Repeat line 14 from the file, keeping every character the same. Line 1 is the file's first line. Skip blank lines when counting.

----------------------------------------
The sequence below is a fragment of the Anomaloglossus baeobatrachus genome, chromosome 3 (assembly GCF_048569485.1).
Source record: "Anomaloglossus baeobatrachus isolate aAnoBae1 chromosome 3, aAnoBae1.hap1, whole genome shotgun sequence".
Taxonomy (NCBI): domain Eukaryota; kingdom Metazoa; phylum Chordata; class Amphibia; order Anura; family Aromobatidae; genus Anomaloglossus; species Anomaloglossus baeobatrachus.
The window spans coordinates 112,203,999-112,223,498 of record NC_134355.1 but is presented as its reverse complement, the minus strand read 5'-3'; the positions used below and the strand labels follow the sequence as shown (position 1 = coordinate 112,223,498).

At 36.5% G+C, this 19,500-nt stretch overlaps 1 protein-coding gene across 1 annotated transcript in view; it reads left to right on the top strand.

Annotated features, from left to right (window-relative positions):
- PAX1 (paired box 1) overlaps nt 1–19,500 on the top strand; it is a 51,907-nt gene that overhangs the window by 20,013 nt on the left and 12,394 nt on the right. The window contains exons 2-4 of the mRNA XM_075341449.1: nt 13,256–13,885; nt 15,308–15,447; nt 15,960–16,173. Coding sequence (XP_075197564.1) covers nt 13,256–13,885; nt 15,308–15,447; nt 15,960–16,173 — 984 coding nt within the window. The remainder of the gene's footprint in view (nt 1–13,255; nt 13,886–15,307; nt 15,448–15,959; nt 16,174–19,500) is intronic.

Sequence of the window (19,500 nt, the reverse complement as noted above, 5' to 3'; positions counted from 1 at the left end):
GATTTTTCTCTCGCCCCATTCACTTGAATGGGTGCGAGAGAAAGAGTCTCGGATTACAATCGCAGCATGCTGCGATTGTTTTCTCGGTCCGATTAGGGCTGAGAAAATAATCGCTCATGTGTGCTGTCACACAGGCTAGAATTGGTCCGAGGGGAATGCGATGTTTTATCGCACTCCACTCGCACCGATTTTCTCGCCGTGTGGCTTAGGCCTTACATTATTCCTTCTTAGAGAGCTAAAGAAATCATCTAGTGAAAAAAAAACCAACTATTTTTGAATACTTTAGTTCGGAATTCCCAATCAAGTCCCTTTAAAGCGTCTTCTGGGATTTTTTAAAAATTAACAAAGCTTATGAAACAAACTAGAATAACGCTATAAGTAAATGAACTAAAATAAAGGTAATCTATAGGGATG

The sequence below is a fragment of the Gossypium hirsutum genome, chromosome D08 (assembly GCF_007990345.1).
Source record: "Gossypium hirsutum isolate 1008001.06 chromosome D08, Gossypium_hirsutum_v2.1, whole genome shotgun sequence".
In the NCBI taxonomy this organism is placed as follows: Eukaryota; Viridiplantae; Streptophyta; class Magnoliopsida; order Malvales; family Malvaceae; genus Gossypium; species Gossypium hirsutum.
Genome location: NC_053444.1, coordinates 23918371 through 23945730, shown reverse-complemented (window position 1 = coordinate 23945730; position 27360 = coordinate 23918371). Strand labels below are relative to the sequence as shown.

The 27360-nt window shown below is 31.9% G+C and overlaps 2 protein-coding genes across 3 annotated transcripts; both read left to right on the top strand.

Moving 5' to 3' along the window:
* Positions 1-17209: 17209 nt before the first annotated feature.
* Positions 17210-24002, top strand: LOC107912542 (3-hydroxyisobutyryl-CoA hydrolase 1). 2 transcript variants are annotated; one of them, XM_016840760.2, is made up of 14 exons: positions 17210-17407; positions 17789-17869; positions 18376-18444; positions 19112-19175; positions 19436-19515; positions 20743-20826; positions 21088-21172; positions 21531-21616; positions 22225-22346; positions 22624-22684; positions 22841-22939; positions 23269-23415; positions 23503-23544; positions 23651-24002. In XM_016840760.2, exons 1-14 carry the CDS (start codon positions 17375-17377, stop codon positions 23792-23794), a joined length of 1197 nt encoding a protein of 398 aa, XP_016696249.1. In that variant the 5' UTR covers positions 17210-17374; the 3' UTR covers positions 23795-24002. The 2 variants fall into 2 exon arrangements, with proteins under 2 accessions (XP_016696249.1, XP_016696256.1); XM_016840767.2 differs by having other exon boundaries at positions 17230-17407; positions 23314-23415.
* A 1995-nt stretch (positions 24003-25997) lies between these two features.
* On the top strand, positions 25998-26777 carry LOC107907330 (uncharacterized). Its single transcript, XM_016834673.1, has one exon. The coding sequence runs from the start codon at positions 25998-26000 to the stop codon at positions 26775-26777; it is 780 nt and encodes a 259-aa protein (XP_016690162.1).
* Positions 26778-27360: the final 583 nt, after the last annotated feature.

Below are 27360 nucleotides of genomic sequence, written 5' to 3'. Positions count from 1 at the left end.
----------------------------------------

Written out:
The 27360-nt window shown below is 31.9% G+C and overlaps 2 protein-coding genes across 3 annotated transcripts; both read left to right on the top strand.